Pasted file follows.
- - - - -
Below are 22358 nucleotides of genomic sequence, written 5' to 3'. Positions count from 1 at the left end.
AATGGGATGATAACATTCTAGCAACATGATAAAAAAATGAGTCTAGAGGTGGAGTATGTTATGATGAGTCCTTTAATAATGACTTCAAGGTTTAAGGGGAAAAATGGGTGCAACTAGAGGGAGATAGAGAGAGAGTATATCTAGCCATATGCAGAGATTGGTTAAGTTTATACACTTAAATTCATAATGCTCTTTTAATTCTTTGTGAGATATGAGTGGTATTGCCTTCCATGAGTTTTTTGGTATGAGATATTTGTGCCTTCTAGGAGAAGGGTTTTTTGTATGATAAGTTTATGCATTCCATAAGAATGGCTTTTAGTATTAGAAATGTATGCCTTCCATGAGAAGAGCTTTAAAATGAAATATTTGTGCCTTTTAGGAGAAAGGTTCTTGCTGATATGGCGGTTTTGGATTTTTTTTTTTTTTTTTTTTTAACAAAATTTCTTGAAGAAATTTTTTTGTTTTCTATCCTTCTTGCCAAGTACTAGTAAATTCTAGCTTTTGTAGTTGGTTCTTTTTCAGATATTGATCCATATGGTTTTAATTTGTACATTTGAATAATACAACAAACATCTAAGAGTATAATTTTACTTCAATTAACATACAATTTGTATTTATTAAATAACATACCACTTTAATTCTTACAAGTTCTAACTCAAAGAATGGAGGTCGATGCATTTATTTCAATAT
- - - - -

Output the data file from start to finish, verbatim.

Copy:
Below are 22358 nucleotides of genomic sequence, written 5' to 3'. Positions count from 1 at the left end.
AATGGGATGATAACATTCTAGCAACATGATAAAAAAATGAGTCTAGAGGTGGAGTATGTTATGATGAGTCCTTTAATAATGACTTCAAGGTTTAAGGGGAAAAATGGGTGCAACTAGAGGGAGATAGAGAGAGAGTATATCTAGCCATATGCAGAGATTGGTTAAGTTTATACACTTAAATTCATAATGCTCTTTTAATTCTTTGTGAGATATGAGTGGTATTGCCTTCCATGAGTTTTTTGGTATGAGATATTTGTGCCTTCTAGGAGAAGGGTTTTTTGTATGATAAGTTTATGCATTCCATAAGAATGGCTTTTAGTATTAGAAATGTATGCCTTCCATGAGAAGAGCTTTAAAATGAAATATTTGTGCCTTTTAGGAGAAAGGTTCTTGCTGATATGGCGGTTTTGGATTTTTTTTTTTTTTTTTTTTTAACAAAATTTCTTGAAGAAATTTTTTTGTTTTCTATCCTTCTTGCCAAGTACTAGTAAATTCTAGCTTTTGTAGTTGGTTCTTTTTCAGATATTGATCCATATGGTTTTAATTTGTACATTTGAATAATACAACAAACATCTAAGAGTATAATTTTACTTCAATTAACATACAATTTGTATTTATTAAATAACATACCACTTTAATTCTTACAAGTTCTAACTCAAAGAATGGAGGTCGATGCATTTATTTCAATAT